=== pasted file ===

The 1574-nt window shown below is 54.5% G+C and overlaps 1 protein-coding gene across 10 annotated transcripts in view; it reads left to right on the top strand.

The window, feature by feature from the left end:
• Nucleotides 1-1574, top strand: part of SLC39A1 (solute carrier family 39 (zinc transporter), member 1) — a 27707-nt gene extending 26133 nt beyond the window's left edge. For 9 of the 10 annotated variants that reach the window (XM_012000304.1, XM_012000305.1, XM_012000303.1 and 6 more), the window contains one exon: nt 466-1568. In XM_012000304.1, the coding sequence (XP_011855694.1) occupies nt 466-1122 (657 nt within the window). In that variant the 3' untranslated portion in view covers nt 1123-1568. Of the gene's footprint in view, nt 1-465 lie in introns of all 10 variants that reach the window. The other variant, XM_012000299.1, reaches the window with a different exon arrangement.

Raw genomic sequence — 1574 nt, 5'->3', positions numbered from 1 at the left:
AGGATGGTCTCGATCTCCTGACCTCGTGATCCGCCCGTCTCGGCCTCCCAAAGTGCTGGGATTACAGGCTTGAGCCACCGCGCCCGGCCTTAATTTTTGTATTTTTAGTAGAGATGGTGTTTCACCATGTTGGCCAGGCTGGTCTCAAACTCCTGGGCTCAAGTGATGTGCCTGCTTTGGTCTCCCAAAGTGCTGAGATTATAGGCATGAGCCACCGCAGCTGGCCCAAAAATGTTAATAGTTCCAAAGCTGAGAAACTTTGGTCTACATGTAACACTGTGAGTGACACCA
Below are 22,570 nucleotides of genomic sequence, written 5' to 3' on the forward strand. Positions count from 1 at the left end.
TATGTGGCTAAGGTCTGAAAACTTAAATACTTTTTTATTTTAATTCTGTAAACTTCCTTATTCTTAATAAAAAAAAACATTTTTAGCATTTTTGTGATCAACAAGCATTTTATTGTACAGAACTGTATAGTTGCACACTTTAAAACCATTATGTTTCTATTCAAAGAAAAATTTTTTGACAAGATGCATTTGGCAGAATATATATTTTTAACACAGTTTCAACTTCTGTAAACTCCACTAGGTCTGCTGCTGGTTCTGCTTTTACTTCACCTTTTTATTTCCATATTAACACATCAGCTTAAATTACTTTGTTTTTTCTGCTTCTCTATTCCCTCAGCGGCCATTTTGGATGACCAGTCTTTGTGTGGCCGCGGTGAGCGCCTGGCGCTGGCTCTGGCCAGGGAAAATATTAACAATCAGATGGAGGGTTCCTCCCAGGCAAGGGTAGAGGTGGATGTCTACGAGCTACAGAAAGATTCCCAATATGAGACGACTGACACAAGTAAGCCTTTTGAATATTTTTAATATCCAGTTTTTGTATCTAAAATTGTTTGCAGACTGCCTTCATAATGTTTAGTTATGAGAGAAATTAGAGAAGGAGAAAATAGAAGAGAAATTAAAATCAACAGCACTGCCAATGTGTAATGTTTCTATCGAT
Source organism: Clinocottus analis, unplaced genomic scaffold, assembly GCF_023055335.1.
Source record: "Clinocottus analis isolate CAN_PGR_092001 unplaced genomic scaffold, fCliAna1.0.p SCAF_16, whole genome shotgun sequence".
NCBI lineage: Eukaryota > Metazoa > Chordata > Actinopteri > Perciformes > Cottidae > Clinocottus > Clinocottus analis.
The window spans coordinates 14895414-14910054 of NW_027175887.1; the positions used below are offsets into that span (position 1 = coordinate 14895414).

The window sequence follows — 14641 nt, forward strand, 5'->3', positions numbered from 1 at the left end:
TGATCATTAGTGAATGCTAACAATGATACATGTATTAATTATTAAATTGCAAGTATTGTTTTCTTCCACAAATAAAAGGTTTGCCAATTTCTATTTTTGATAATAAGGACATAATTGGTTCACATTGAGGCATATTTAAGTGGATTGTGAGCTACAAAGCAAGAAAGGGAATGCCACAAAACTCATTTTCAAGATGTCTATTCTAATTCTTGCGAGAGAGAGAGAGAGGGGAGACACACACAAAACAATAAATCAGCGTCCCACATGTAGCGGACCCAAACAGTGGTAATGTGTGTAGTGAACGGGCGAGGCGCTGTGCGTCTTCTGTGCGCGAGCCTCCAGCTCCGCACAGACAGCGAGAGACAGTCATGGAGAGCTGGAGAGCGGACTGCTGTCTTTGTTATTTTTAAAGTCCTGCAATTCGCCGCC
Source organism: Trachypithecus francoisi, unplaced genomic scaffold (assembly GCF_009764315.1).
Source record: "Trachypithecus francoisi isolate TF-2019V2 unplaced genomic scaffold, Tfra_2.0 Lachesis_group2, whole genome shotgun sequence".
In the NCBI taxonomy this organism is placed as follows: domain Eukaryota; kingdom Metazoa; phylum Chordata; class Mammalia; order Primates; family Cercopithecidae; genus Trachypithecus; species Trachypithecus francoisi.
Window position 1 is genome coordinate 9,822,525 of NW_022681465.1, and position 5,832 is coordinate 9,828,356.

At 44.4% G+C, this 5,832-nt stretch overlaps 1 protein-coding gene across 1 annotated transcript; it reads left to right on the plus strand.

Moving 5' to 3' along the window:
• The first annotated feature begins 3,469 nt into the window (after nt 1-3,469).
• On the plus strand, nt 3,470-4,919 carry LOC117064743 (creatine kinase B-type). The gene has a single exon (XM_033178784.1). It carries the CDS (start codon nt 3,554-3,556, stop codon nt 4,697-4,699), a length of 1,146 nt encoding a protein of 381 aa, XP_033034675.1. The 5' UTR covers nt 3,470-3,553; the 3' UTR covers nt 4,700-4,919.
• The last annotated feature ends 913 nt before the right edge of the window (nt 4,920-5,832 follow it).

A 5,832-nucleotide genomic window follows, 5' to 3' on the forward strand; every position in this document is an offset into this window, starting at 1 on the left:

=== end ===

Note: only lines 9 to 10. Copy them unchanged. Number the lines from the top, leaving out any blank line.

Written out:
Source record: "Clinocottus analis isolate CAN_PGR_092001 unplaced genomic scaffold, fCliAna1.0.p SCAF_16, whole genome shotgun sequence".
NCBI lineage: Eukaryota > Metazoa > Chordata > Actinopteri > Perciformes > Cottidae > Clinocottus > Clinocottus analis.